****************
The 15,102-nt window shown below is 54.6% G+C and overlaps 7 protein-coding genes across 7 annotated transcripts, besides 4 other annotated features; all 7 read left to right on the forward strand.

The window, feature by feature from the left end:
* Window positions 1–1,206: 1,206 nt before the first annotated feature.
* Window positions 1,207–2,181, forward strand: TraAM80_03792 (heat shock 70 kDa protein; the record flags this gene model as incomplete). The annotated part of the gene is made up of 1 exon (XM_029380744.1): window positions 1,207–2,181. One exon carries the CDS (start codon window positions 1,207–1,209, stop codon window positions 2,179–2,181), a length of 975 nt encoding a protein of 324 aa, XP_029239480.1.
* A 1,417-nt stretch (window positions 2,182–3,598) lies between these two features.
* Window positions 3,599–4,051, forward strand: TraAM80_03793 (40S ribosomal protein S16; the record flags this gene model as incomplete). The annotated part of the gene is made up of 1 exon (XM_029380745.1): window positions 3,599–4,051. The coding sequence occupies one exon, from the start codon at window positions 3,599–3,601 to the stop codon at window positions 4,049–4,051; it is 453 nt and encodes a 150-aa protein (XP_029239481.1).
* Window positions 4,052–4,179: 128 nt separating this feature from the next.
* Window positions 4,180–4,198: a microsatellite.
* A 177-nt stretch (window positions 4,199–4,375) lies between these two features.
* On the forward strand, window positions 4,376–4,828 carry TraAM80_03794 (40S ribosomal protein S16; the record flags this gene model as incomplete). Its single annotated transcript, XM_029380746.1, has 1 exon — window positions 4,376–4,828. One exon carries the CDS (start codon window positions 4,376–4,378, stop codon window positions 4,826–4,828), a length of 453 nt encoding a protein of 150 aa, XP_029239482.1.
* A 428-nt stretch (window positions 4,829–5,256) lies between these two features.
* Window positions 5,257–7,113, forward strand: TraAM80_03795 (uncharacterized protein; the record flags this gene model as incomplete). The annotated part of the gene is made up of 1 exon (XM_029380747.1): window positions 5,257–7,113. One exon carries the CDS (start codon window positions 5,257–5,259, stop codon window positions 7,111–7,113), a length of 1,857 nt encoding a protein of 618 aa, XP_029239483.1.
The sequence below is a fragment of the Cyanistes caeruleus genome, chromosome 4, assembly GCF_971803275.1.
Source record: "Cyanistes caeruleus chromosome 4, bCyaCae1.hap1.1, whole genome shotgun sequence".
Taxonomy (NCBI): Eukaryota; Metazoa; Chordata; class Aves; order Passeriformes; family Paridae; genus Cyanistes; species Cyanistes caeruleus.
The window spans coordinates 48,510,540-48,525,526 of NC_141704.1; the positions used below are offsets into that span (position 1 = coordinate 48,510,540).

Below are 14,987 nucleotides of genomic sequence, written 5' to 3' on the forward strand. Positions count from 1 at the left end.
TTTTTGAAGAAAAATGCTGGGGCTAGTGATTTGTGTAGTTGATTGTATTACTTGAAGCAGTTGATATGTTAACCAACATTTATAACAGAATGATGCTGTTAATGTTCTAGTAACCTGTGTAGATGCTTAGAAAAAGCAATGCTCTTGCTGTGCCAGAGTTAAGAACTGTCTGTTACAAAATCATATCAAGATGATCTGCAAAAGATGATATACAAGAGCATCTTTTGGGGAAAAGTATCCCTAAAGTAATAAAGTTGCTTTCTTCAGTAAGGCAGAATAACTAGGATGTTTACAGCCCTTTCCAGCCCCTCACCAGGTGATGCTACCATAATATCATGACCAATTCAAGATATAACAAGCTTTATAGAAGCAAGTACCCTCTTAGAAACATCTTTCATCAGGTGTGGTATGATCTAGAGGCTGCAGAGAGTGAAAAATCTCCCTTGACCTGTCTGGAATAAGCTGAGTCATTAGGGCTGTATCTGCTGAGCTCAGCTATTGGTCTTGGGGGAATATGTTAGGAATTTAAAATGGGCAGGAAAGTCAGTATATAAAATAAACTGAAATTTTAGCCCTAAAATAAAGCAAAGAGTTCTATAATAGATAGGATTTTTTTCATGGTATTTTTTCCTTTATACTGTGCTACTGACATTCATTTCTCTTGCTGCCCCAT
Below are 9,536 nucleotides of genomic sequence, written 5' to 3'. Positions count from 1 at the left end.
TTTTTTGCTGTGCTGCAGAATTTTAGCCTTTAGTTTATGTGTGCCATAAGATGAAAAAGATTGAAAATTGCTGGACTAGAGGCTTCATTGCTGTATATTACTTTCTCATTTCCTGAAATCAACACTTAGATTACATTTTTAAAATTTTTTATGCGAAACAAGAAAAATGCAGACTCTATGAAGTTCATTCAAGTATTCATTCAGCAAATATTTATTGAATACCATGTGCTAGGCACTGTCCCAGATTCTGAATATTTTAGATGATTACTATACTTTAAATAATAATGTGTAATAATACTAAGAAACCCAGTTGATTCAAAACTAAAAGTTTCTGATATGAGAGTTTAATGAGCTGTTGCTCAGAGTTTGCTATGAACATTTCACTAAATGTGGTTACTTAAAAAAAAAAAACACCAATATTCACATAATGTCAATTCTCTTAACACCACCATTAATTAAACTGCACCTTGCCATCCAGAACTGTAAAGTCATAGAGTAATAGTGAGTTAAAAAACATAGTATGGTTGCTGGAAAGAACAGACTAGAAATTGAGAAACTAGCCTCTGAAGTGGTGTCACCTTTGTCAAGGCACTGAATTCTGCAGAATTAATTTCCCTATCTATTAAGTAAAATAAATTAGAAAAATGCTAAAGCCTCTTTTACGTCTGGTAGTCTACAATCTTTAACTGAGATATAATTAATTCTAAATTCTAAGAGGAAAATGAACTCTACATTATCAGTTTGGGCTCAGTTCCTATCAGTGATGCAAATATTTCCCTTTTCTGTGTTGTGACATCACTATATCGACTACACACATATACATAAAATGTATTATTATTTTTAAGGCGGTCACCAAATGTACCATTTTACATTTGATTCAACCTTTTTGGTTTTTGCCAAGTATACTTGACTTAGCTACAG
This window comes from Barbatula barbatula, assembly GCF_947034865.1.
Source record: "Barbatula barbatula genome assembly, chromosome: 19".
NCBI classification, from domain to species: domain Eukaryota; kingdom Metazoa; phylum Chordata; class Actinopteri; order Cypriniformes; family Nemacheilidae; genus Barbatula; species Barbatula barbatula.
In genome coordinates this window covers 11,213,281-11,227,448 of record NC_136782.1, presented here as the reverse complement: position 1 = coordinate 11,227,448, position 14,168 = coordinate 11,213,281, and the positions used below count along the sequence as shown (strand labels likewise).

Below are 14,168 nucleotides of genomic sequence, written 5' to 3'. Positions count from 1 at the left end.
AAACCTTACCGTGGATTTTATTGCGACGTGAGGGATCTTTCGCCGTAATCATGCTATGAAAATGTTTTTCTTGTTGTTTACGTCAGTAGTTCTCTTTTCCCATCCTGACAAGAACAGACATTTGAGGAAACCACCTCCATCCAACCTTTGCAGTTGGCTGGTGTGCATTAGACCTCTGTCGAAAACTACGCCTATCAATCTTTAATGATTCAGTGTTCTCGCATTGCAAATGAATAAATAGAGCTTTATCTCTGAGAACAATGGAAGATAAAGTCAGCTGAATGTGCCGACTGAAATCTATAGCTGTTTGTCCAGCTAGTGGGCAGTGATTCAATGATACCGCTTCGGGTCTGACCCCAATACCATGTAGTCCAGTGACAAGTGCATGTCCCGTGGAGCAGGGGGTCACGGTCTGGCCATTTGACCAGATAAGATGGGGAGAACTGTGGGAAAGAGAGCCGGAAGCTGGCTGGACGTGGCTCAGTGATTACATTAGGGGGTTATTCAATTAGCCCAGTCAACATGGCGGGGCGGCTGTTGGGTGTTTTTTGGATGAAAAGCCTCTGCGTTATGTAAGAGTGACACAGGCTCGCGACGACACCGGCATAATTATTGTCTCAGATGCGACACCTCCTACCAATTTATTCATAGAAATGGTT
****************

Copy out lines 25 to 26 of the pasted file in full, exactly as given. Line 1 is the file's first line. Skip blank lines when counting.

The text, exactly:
Below are 14,168 nucleotides of genomic sequence, written 5' to 3'. Positions count from 1 at the left end.
AAACCTTACCGTGGATTTTATTGCGACGTGAGGGATCTTTCGCCGTAATCATGCTATGAAAATGTTTTTCTTGTTGTTTACGTCAGTAGTTCTCTTTTCCCATCCTGACAAGAACAGACATTTGAGGAAACCACCTCCATCCAACCTTTGCAGTTGGCTGGTGTGCATTAGACCTCTGTCGAAAACTACGCCTATCAATCTTTAATGATTCAGTGTTCTCGCATTGCAAATGAATAAATAGAGCTTTATCTCTGAGAACAATGGAAGATAAAGTCAGCTGAATGTGCCGACTGAAATCTATAGCTGTTTGTCCAGCTAGTGGGCAGTGATTCAATGATACCGCTTCGGGTCTGACCCCAATACCATGTAGTCCAGTGACAAGTGCATGTCCCGTGGAGCAGGGGGTCACGGTCTGGCCATTTGACCAGATAAGATGGGGAGAACTGTGGGAAAGAGAGCCGGAAGCTGGCTGGACGTGGCTCAGTGATTACATTAGGGGGTTATTCAATTAGCCCAGTCAACATGGCGGGGCGGCTGTTGGGTGTTTTTTGGATGAAAAGCCTCTGCGTTATGTAAGAGTGACACAGGCTCGCGACGACACCGGCATAATTATTGTCTCAGATGCGACACCTCCTACCAATTTATTCATAGAAATGGTT